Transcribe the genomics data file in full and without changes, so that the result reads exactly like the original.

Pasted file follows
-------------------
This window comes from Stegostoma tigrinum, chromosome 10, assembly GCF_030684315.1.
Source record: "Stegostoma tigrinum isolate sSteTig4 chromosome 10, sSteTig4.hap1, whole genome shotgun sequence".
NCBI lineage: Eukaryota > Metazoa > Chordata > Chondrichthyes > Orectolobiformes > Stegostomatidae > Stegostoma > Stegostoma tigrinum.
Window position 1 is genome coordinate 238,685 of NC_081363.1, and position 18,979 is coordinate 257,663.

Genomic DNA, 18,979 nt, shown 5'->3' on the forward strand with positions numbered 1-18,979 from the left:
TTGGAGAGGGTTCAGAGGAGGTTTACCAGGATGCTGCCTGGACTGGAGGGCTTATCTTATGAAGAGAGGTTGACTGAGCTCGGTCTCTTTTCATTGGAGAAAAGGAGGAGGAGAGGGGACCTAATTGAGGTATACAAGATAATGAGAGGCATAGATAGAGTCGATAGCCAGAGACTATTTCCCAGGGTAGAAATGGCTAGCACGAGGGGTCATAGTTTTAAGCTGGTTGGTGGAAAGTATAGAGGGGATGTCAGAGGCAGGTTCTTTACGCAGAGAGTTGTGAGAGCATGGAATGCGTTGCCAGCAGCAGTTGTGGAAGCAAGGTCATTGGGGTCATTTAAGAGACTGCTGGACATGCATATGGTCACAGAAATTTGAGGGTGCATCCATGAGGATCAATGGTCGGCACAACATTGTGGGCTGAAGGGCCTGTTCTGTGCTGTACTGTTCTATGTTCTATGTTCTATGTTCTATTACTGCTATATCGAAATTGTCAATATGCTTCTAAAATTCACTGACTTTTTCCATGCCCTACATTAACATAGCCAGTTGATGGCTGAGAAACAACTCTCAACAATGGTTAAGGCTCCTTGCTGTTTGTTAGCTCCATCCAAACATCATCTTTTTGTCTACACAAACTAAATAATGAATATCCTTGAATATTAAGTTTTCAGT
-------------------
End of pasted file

This window comes from Stegostoma tigrinum, chromosome 10, assembly GCF_030684315.1.
Source record: "Stegostoma tigrinum isolate sSteTig4 chromosome 10, sSteTig4.hap1, whole genome shotgun sequence".
NCBI lineage: Eukaryota > Metazoa > Chordata > Chondrichthyes > Orectolobiformes > Stegostomatidae > Stegostoma > Stegostoma tigrinum.
Window position 1 is genome coordinate 238,685 of NC_081363.1, and position 18,979 is coordinate 257,663.

Genomic DNA, 18,979 nt, shown 5'->3' on the forward strand with positions numbered 1-18,979 from the left:
TTGGAGAGGGTTCAGAGGAGGTTTACCAGGATGCTGCCTGGACTGGAGGGCTTATCTTATGAAGAGAGGTTGACTGAGCTCGGTCTCTTTTCATTGGAGAAAAGGAGGAGGAGAGGGGACCTAATTGAGGTATACAAGATAATGAGAGGCATAGATAGAGTCGATAGCCAGAGACTATTTCCCAGGGTAGAAATGGCTAGCACGAGGGGTCATAGTTTTAAGCTGGTTGGTGGAAAGTATAGAGGGGATGTCAGAGGCAGGTTCTTTACGCAGAGAGTTGTGAGAGCATGGAATGCGTTGCCAGCAGCAGTTGTGGAAGCAAGGTCATTGGGGTCATTTAAGAGACTGCTGGACATGCATATGGTCACAGAAATTTGAGGGTGCATCCATGAGGATCAATGGTCGGCACAACATTGTGGGCTGAAGGGCCTGTTCTGTGCTGTACTGTTCTATGTTCTATGTTCTATGTTCTATTACTGCTATATCGAAATTGTCAATATGCTTCTAAAATTCACTGACTTTTTCCATGCCCTACATTAACATAGCCAGTTGATGGCTGAGAAACAACTCTCAACAATGGTTAAGGCTCCTTGCTGTTTGTTAGCTCCATCCAAACATCATCTTTTTGTCTACACAAACTAAATAATGAATATCCTTGAATATTAAGTTTTCAGT